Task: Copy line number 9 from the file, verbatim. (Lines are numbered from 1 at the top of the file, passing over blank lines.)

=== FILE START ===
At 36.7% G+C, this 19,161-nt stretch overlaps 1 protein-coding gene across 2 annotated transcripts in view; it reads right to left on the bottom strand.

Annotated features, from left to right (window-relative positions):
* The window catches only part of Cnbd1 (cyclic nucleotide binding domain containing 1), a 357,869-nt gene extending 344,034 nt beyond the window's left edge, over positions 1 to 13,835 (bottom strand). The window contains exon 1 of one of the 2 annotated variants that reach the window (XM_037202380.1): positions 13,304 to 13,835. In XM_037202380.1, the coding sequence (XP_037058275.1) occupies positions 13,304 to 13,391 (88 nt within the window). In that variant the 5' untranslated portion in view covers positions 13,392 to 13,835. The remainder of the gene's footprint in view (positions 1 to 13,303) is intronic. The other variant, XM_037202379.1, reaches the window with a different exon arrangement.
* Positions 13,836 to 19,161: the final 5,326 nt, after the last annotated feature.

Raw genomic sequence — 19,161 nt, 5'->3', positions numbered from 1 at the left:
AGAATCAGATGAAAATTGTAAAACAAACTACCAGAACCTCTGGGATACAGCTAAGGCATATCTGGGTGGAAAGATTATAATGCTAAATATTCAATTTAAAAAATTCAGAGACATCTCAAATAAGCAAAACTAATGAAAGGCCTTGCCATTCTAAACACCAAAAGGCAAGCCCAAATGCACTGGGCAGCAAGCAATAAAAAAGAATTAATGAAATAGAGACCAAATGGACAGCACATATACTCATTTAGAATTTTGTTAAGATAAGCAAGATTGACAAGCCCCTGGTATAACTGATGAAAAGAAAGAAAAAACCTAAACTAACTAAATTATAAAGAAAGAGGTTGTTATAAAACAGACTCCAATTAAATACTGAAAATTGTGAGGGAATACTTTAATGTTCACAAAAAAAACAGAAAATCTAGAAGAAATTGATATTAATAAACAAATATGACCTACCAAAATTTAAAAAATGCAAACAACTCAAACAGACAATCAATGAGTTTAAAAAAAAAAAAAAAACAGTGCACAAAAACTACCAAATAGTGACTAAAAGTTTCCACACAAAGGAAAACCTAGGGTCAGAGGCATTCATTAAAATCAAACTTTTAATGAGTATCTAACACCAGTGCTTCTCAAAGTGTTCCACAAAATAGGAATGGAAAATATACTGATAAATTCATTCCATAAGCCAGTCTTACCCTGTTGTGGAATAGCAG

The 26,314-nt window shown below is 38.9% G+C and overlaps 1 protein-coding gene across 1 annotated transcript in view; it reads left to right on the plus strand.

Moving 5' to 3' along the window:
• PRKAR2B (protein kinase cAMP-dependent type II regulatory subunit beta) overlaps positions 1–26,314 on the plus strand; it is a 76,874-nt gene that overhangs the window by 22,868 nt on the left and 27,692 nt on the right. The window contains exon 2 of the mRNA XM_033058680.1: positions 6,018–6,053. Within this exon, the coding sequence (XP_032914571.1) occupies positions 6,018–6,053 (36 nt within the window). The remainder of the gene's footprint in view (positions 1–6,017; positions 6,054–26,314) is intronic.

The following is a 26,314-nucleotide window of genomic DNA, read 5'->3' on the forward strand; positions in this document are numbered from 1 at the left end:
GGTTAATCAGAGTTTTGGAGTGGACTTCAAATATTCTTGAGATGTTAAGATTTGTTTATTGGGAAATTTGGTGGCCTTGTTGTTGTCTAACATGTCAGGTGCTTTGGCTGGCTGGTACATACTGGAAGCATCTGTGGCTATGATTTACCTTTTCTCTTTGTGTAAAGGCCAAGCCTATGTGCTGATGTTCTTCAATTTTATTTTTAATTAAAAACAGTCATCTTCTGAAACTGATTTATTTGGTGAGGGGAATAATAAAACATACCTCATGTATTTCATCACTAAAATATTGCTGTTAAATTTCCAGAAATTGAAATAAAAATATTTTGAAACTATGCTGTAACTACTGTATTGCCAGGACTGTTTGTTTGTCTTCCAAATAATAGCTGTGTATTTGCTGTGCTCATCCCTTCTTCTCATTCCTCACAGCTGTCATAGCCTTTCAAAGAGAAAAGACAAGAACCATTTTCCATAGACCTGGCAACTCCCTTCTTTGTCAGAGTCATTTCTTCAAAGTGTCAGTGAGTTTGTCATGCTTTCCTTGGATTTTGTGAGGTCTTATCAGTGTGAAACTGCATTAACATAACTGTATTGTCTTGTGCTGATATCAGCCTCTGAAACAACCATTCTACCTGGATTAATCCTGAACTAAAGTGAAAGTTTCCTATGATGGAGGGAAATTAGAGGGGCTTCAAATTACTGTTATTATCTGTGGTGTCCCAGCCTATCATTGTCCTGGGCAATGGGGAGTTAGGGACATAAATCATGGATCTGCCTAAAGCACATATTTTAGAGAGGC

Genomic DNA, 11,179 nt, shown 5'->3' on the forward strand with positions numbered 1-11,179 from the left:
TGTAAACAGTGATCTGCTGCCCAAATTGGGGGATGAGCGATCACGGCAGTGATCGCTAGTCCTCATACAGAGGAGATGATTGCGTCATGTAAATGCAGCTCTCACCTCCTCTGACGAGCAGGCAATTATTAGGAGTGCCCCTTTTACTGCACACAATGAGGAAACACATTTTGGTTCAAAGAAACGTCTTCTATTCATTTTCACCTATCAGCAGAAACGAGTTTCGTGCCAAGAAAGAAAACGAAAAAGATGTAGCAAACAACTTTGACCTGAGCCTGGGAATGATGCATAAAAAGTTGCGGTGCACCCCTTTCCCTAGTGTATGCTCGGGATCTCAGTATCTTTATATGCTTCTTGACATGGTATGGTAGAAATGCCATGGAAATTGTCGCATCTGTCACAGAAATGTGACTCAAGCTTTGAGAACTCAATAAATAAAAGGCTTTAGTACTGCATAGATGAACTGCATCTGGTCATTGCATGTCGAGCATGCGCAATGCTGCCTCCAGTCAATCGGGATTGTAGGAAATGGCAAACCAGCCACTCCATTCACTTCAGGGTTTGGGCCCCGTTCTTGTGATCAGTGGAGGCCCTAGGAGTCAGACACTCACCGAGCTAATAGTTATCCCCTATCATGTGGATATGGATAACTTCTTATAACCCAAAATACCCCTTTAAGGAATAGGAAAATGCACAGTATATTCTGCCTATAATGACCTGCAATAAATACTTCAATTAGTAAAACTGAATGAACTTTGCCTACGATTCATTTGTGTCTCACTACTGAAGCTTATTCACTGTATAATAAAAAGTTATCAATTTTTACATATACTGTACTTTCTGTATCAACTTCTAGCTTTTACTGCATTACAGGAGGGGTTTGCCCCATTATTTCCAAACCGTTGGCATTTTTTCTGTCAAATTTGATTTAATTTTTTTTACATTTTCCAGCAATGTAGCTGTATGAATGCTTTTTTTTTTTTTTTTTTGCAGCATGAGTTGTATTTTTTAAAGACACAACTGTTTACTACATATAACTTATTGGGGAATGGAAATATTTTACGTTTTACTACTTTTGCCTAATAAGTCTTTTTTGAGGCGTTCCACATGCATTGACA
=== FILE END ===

• PRKAR2B (protein kinase cAMP-dependent type II regulatory subunit beta) overlaps positions 1–26,314 on the plus strand; it is a 76,874-nt gene that overhangs the window by 22,868 nt on the left and 27,692 nt on the right. The window contains exon 2 of the mRNA XM_033058680.1: positions 6,018–6,053. Within this exon, the coding sequence (XP_032914571.1) occupies positions 6,018–6,053 (36 nt within the window). The remainder of the gene's footprint in view (positions 1–6,017; positions 6,054–26,314) is intronic.